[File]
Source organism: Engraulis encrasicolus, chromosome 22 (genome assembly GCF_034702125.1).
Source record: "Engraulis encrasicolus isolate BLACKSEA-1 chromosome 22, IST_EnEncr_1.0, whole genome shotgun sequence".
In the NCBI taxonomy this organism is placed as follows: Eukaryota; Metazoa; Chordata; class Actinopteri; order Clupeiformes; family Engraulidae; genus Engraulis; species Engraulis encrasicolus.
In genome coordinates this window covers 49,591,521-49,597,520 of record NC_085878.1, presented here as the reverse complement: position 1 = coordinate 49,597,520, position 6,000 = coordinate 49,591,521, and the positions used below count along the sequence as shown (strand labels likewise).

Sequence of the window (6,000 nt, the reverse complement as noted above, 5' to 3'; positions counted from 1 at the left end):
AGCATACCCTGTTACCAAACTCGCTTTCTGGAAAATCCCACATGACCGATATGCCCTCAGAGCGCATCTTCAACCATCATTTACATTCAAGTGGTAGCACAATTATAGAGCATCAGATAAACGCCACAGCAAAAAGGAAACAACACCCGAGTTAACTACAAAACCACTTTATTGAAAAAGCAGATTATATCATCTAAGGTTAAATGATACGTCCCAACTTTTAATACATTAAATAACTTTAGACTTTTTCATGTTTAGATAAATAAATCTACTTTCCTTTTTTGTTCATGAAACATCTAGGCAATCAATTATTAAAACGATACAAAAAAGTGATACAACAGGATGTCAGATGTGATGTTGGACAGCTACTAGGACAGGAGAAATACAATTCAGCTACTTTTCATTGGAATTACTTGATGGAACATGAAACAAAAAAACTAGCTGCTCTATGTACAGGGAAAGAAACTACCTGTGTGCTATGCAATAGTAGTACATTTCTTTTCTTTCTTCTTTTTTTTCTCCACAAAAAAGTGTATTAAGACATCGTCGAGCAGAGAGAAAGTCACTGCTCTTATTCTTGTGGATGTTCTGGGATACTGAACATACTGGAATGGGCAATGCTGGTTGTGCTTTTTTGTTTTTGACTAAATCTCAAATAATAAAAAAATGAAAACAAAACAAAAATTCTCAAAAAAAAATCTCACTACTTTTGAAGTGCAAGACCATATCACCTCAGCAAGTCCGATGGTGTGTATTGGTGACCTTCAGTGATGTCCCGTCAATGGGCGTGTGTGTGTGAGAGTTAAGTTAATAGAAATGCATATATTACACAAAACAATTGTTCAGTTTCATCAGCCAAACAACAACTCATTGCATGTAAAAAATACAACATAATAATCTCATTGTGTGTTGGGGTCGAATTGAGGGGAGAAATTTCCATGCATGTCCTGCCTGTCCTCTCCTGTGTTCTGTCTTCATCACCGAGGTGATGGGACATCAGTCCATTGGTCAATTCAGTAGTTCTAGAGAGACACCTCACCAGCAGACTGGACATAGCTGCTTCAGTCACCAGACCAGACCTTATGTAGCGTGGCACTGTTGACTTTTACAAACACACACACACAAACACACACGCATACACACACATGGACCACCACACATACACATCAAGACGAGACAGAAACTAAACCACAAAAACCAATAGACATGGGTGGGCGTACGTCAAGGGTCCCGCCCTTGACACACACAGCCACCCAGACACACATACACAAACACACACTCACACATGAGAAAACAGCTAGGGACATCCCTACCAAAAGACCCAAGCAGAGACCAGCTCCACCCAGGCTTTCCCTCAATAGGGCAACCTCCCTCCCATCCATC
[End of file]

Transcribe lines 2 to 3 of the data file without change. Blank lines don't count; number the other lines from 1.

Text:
Source record: "Engraulis encrasicolus isolate BLACKSEA-1 chromosome 22, IST_EnEncr_1.0, whole genome shotgun sequence".
In the NCBI taxonomy this organism is placed as follows: Eukaryota; Metazoa; Chordata; class Actinopteri; order Clupeiformes; family Engraulidae; genus Engraulis; species Engraulis encrasicolus.